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Genome Scale Transcriptomics of Baculovirus-Insect Interactions

Australian Institute for Bioengineering and Nanotechnology, The University of Queensland, St Lucia, QLD 4072, Australia
Author to whom correspondence should be addressed.
Viruses 2013, 5(11), 2721-2747;
Received: 10 September 2013 / Revised: 28 October 2013 / Accepted: 4 November 2013 / Published: 12 November 2013
(This article belongs to the Section Insect Viruses)


Baculovirus-insect cell technologies are applied in the production of complex proteins, veterinary and human vaccines, gene delivery vectors‚ and biopesticides. Better understanding of how baculoviruses and insect cells interact would facilitate baculovirus-based production. While complete genomic sequences are available for over 58 baculovirus species, little insect genomic information is known. The release of the Bombyx mori and Plutella xylostella genomes, the accumulation of EST sequences for several Lepidopteran species, and especially the availability of two genome-scale analysis tools, namely oligonucleotide microarrays and next generation sequencing (NGS), have facilitated expression studies to generate a rich picture of insect gene responses to baculovirus infections. This review presents current knowledge on the interaction dynamics of the baculovirus-insect system‚ which is relatively well studied in relation to nucleocapsid transportation, apoptosis, and heat shock responses, but is still poorly understood regarding responses involved in pro-survival pathways, DNA damage pathways, protein degradation, translation, signaling pathways, RNAi pathways, and importantly metabolic pathways for energy, nucleotide and amino acid production. We discuss how the two genome-scale transcriptomic tools can be applied for studying such pathways and suggest that proteomics and metabolomics can produce complementary findings to transcriptomic studies.

1. Introduction

Baculoviruses are enveloped viruses that contain a circular double stranded DNA genome (80–180 kb) [1]. Baculoviruses are specifically infectious to invertebrates, most commonly insect species belonging to the Lepidoptera order, and there is no evidence of cross-order transmission [2]. Baculoviruses can also enter a range of mammalian cell types including human, primates, rodent, rabbit, porcine, bovine, and other animals such as fish and avian species, but neither replicate nor transpose baculovirus DNA into host chromosomes in these cell types [3,4]. Hence, the viruses are safe to vertebrates and have been approved by the US Food and Drug Administration and European Medicine Agency for manufacturing of veterinary and human vaccines [5].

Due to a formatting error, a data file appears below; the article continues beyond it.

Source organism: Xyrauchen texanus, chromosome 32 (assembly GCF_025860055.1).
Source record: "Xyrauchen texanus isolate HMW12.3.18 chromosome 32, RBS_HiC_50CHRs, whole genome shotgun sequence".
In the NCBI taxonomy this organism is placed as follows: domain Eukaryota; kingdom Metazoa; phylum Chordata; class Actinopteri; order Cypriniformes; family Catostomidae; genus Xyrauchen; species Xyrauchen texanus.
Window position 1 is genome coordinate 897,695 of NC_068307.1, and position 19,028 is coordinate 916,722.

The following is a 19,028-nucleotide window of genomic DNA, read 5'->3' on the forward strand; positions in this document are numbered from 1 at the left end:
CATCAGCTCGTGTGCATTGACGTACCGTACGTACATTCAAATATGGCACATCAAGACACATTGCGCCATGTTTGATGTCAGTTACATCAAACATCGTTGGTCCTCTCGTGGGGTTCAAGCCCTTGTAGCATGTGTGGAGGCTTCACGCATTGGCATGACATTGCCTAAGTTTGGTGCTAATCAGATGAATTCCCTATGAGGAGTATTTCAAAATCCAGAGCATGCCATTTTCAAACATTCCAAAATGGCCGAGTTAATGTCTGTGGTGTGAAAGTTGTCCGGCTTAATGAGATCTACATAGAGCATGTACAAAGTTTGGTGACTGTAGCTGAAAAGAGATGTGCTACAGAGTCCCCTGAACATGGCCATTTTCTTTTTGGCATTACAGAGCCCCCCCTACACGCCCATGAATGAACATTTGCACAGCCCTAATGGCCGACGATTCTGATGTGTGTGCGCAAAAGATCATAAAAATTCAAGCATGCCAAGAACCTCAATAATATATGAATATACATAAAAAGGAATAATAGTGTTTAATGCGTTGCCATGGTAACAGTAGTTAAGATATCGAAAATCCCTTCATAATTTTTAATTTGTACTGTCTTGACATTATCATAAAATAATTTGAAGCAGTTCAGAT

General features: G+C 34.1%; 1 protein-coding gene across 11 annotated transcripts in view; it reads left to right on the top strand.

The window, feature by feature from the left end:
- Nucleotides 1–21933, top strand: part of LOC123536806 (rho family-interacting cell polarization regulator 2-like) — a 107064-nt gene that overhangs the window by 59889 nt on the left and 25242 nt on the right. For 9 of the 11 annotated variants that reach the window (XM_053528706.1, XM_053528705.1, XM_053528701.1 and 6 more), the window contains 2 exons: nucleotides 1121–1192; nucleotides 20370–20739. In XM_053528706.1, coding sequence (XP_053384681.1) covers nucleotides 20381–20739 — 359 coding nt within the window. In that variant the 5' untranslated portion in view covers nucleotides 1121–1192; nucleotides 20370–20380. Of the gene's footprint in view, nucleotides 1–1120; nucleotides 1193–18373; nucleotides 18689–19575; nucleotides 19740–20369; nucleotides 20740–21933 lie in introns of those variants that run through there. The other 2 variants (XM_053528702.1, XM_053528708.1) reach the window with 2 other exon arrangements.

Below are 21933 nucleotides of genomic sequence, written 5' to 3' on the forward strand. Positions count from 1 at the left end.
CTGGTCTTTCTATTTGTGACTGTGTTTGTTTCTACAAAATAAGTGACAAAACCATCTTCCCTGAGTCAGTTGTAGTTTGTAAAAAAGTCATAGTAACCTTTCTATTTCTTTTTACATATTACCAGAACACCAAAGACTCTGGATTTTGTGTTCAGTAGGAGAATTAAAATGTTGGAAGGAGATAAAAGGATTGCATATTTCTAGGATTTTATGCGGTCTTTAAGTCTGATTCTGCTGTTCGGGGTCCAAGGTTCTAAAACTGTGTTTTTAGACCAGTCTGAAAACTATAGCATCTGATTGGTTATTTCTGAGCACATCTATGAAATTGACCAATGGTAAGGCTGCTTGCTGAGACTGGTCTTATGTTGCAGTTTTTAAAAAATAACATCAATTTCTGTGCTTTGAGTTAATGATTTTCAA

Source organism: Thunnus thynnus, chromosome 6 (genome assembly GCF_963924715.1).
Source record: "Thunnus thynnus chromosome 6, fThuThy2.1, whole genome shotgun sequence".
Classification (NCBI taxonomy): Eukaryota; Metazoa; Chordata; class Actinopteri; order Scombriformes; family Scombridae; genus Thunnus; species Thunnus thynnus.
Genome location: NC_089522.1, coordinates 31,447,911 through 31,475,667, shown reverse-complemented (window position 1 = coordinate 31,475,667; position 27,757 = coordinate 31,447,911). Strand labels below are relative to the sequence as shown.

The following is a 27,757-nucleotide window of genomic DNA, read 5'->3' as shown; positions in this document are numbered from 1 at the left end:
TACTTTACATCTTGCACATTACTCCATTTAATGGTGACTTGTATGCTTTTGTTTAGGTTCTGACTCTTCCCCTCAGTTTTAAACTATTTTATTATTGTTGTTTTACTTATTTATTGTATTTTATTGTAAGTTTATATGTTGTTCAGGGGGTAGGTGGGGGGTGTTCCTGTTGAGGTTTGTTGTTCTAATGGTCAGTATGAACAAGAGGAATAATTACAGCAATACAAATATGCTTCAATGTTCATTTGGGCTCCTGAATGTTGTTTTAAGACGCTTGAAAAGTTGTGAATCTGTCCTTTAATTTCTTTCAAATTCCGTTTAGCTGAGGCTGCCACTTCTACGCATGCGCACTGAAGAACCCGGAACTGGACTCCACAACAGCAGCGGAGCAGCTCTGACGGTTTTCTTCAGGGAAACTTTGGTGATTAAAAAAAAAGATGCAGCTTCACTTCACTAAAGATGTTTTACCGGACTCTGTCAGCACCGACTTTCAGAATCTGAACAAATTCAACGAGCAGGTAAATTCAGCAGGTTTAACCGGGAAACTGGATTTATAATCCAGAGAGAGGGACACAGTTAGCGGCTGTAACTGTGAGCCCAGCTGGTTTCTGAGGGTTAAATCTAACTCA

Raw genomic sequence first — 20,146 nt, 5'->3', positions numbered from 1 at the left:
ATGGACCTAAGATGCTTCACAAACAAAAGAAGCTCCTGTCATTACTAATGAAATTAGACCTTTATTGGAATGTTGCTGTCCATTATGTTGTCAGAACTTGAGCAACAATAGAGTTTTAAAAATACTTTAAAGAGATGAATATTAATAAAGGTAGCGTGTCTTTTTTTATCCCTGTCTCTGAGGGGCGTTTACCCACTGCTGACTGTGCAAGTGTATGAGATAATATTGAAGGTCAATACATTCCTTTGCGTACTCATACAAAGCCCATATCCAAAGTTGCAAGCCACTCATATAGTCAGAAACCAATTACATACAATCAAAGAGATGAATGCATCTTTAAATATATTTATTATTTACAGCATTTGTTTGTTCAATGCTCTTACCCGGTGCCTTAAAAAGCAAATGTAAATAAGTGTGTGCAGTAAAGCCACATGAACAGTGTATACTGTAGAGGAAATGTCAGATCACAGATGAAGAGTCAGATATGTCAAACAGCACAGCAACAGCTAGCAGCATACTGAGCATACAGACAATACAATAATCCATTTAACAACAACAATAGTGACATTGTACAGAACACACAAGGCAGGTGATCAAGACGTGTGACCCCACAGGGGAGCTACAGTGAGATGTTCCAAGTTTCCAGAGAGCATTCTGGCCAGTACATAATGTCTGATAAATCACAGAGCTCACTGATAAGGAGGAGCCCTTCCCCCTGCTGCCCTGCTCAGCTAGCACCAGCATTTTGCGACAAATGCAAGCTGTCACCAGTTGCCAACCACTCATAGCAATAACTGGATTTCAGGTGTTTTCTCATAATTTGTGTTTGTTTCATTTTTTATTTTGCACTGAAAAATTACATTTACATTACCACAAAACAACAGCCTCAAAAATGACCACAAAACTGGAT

Over 40 years of research on molecular biology of baculoviruses has produced a rich knowledge about baculovirus gene expression profiles and gene functions during infection, including: virus entry, movement into the cell nucleus, DNA unpackaging, early transcription, DNA replication, late transcription, translation, budded virus (BV) assembly, BV budding, occlusion derived virus (ODV) assembly, occlusion, and release of occlusion bodies (for an overview of baculovirus molecular biology studies, refer to Rohrmann [6]). However, little is known about host responses towards baculovirus infections.
Baculoviruses exert vigorous effects on host cells. Within a short infection time frame, the viruses rapidly propagate and change host cells by arresting host cell cycle progression, creating a “viral pseudo S phase”, remodeling the cellular cytoskeleton, forming virogenic stroma in the nucleus as a specialized compartment for replication, undertaking transcription and packaging, and eventually breaking-down the host nuclei. In the Helicoverpa armigera nucleopolyhedrovirus (HearNPV)-H. zea system, within 48 hours post infection (h.p.i), baculoviruses can produce over 250,000 genomes per cell, which is 20 times more DNA than that produced in an uninfected host cell, and the total viral mRNA from 134 virus genes is higher than the total cellular mRNA produced from over 15,000 genes during normal cell growth [7]. Similarly, in the Autographa californica multicapsid nucleopolyhedrovirus (AcMNPV) infected Spodoptera frugiperda cell line (Sf9) and AcMNPV infected Trichoplusia ni cell line (Tnms42), as high as one million viral genomes per haploid host insect genome was reported [8].